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I read another story about this and it said that the record industry in general, is still in a slump. Maybe that's because (to me anyway) most of the music stinks.

People like David Bowie and others can now do their own thing without the big record companies involved...they can sell for a bit less and more alot more. No middleman.

Still, pirating is eating away at everyone's profits.

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I read another story about this and it said that the record industry in general, is still in a slump. Maybe that's because (to me anyway) most of the music stinks.

People like David Bowie and others can now do their own thing without the big record companies involved...they can sell for a bit less and more alot more. No middleman.

Still, pirating is eating away at everyone's profits.

 

I watched the Academy Awards, one performance was a group that did there new song about a pimp!

Enough said on that.

It would be interesting to see what categories are slipping the most.

 

 

cdanteek

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I read another story about this and it said that the record industry in general, is still in a slump. Maybe that's because (to me anyway) most of the music stinks.

People like David Bowie and others can now do their own thing without the big record companies involved...they can sell for a bit less and more alot more. No middleman.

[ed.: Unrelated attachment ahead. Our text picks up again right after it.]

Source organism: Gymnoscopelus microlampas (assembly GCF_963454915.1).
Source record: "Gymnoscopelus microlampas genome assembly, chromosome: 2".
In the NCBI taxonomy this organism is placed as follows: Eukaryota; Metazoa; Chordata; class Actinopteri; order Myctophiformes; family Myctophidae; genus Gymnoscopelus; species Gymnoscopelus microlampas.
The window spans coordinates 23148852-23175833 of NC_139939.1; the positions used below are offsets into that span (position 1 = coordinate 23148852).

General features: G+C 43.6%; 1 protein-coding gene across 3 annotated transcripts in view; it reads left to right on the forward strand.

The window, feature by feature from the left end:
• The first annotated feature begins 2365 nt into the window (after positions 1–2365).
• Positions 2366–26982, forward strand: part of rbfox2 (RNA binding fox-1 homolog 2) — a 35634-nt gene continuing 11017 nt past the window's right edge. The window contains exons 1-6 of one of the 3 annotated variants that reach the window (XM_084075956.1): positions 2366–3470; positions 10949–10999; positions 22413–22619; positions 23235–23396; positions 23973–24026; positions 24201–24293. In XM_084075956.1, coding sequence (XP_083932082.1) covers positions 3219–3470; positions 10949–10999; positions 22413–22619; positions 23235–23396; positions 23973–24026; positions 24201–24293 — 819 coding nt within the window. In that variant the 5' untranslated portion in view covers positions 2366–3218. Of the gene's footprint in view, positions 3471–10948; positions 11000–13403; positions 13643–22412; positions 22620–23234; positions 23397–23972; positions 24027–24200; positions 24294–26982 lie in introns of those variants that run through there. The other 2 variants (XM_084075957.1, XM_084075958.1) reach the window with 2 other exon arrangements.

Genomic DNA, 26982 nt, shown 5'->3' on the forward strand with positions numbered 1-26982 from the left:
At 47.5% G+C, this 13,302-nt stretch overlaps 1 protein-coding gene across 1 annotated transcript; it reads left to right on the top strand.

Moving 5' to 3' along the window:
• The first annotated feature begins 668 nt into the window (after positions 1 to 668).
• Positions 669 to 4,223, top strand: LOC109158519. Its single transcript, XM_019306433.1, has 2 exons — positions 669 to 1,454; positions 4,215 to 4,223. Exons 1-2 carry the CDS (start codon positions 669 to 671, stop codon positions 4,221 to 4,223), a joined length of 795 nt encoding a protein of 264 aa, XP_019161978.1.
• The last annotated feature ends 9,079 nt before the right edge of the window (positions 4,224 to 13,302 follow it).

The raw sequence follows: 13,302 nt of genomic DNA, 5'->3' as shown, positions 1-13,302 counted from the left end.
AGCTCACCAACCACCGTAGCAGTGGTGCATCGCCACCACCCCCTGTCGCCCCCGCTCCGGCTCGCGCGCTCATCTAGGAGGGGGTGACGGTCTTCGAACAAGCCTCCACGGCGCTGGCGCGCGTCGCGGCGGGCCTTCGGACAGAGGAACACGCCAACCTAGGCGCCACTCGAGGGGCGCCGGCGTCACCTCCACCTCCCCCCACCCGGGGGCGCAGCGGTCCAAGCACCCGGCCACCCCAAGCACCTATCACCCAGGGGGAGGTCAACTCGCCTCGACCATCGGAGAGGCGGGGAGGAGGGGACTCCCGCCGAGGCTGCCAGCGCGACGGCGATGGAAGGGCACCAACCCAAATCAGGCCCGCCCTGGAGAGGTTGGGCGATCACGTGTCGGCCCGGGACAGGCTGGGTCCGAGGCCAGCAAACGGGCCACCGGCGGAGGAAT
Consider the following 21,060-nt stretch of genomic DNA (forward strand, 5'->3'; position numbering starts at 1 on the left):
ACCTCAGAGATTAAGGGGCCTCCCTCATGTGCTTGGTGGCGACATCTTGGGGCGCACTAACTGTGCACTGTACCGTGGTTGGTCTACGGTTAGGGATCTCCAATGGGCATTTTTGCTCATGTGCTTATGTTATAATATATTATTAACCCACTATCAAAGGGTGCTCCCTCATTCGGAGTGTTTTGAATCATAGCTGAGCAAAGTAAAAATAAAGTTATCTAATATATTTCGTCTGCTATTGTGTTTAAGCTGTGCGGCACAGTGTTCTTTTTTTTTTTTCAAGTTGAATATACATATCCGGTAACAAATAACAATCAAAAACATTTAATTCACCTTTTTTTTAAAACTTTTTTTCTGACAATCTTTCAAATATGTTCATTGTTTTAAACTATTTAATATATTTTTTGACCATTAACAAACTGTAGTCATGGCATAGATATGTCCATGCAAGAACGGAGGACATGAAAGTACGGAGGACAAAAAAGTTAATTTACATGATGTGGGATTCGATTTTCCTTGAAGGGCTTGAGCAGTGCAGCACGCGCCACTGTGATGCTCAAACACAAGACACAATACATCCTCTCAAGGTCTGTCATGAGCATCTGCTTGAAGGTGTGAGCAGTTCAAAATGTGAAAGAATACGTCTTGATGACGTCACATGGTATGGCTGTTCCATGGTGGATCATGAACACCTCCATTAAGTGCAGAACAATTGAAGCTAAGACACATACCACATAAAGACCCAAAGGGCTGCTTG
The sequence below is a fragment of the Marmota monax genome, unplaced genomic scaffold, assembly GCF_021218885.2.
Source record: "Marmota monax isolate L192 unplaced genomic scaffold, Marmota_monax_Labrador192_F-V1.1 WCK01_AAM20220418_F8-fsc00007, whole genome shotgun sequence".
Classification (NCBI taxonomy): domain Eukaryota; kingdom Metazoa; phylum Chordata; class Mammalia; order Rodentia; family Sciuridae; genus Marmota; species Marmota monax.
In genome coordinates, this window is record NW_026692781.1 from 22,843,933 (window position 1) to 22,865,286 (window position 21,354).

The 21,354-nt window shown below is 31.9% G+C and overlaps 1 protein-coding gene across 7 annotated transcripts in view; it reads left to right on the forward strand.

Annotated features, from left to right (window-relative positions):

Still, pirating is eating away at everyone's profits.

 

And all of this no doubt continues to eat into sheet music sales, altho I don't recall hearing them complaining to the newmedia or congress.

 

And while we are at it, what about the makers of buggywhips? Horseless carriages have destroyed the industry!!

 

Lynn

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And while we are at it, what about the makers of buggywhips? Horseless carriages have destroyed the industry!!

 

Lynn

 

Not where I live and I have been run off the road by carriages with real horses. There called Amish.

 

cdanteek

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There's a woman in our town who dresses in leather and still entertains "gentlemen" with buggywhips. :)

Not where I live and I have been run off the road by carriages with real horses. There called Amish.

 

cdanteek

Bumper sign seen on Amish carriage - "Please do not step in exhaust"

 

(The Amish are one social group we can't inadvertently offend on a computer forum)